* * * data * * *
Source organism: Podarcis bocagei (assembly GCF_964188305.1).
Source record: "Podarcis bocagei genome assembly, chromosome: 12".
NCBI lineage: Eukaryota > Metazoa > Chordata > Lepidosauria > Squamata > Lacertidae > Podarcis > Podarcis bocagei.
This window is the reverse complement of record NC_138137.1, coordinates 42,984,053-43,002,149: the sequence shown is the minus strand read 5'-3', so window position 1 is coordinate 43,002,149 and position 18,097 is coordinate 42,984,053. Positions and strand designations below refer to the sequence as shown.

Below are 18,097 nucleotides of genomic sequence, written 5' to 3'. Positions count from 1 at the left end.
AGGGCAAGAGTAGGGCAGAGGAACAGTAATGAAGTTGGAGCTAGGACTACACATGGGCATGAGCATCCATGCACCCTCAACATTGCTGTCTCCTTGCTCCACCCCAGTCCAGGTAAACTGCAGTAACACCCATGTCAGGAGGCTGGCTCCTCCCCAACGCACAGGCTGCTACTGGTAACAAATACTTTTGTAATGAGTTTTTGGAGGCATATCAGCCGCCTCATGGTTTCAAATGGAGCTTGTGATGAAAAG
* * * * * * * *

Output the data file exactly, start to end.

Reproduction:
Source organism: Podarcis bocagei (assembly GCF_964188305.1).
Source record: "Podarcis bocagei genome assembly, chromosome: 12".
NCBI lineage: Eukaryota > Metazoa > Chordata > Lepidosauria > Squamata > Lacertidae > Podarcis > Podarcis bocagei.
This window is the reverse complement of record NC_138137.1, coordinates 42,984,053-43,002,149: the sequence shown is the minus strand read 5'-3', so window position 1 is coordinate 43,002,149 and position 18,097 is coordinate 42,984,053. Positions and strand designations below refer to the sequence as shown.

Below are 18,097 nucleotides of genomic sequence, written 5' to 3'. Positions count from 1 at the left end.
AGGGCAAGAGTAGGGCAGAGGAACAGTAATGAAGTTGGAGCTAGGACTACACATGGGCATGAGCATCCATGCACCCTCAACATTGCTGTCTCCTTGCTCCACCCCAGTCCAGGTAAACTGCAGTAACACCCATGTCAGGAGGCTGGCTCCTCCCCAACGCACAGGCTGCTACTGGTAACAAATACTTTTGTAATGAGTTTTTGGAGGCATATCAGCCGCCTCATGGTTTCAAATGGAGCTTGTGATGAAAAG